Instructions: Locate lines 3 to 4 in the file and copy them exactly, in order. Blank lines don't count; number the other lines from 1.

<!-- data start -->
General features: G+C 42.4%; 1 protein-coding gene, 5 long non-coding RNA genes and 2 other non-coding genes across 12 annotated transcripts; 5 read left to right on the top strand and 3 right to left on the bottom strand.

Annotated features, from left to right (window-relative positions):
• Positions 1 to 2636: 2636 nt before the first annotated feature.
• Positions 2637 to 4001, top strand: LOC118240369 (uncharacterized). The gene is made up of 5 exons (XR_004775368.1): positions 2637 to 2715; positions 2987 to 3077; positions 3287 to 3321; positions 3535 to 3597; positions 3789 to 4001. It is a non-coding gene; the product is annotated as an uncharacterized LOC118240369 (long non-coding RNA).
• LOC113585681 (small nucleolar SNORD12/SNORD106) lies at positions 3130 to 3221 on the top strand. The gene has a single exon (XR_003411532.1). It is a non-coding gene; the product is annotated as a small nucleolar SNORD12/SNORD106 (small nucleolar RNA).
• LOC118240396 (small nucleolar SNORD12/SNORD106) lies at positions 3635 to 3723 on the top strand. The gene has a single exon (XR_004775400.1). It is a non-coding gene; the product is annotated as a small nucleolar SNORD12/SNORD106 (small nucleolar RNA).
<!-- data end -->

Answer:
• Positions 1 to 2636: 2636 nt before the first annotated feature.
• Positions 2637 to 4001, top strand: LOC118240369 (uncharacterized). The gene is made up of 5 exons (XR_004775368.1): positions 2637 to 2715; positions 2987 to 3077; positions 3287 to 3321; positions 3535 to 3597; positions 3789 to 4001. It is a non-coding gene; the product is annotated as an uncharacterized LOC118240369 (long non-coding RNA).